Fernando Alonso uses #14. On 14 July 1999, at the age of 14, he became world champion in karting with #14. "From that moment I knew #14 was my number," he said.

Charles Leclerc competes in F1 with the number 16. The Ferrari driver was born on 16 October 1997. His preference was initially for the lucky number seven, but that was already taken by Kimi Raikkonen. Next, Leclerc wanted #10, but that was already driven by his good friend Gasly. After some simple maths, he decided on #16 "because one plus six is seven," he explained.

Lance Stroll has fitted his Aston Martin with #18. In the early days of his career he won the Italian Formula 4 Championship with this race number. And then shortly after his 18th birthday, he made his F1 debut with Williams. "A bit superstitious, but I like to hold on to little things that are important to me. I don't want to change them," he said.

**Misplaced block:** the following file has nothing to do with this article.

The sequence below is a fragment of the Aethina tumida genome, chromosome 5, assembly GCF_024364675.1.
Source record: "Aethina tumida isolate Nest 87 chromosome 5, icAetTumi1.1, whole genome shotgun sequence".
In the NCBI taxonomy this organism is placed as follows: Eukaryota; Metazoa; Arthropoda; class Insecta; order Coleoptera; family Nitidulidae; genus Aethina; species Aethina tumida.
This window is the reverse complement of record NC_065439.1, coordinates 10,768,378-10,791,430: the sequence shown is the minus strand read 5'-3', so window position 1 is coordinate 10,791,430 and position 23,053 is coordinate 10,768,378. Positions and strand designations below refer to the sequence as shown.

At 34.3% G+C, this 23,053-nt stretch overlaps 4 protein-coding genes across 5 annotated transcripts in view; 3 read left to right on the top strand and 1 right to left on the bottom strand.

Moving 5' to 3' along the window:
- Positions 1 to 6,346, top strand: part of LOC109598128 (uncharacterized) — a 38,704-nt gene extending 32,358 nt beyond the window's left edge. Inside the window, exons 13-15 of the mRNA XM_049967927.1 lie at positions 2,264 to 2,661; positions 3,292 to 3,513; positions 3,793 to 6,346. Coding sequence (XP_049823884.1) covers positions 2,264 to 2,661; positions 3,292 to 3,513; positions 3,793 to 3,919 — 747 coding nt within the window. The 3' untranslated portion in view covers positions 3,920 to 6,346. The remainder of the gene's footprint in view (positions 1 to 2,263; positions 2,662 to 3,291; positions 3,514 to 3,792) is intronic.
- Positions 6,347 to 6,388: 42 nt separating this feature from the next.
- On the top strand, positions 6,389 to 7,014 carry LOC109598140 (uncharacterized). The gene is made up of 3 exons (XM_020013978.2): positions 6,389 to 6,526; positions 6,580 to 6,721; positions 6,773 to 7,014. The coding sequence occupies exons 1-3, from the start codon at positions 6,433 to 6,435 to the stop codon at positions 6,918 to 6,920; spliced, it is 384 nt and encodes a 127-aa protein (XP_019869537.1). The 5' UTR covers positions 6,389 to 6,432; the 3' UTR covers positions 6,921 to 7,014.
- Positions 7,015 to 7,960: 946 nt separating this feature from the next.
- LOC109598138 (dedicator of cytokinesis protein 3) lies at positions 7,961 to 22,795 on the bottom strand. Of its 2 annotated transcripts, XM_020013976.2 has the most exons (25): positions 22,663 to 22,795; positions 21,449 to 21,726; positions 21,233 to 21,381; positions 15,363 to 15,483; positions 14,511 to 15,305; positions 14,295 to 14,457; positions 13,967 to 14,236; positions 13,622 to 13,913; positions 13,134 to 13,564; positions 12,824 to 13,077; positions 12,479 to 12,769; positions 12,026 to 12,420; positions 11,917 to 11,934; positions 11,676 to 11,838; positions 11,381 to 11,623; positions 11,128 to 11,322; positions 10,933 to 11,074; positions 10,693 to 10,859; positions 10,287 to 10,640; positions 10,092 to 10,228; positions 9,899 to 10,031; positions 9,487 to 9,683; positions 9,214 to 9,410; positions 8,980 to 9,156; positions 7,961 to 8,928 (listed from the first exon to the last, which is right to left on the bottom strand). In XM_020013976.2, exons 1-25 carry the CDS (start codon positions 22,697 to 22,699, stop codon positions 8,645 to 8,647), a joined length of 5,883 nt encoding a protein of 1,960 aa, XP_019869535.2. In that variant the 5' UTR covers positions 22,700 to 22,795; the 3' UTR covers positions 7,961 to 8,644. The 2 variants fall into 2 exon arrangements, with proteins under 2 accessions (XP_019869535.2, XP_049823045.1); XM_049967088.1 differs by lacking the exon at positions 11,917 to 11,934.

Kevin Magnussen runs with #20 in F1 as it is the number he won the 2013 Formula Renault 3.5 Series title with, the year before he made his grand prix debut at McLaren.

Yuki Tsunoda opted for #22 in F1. The Japanese driver had the number 11 in his early karting days and wanted to use it in F1 as well, but that was already occupied by Perez. Tsunoda simply doubled the number and ended up with #22.

Alex Albon sticks with #23, which he also used in the first phase of his F1 career. Like Norris, Albon is a big Rossi fan and in his karting days the British-Thai raced with his #46, but decided to opt for half of that number in F1.


Zhou Guanyu races with #24 - last used in 2012 by Timo Glock. The Chinese driver chose this number as a tribute to the late Kobe Bryant, who wore the number 24 while playing for the Los Angeles Lakes - and Zhou was a big fan of the basketball legend.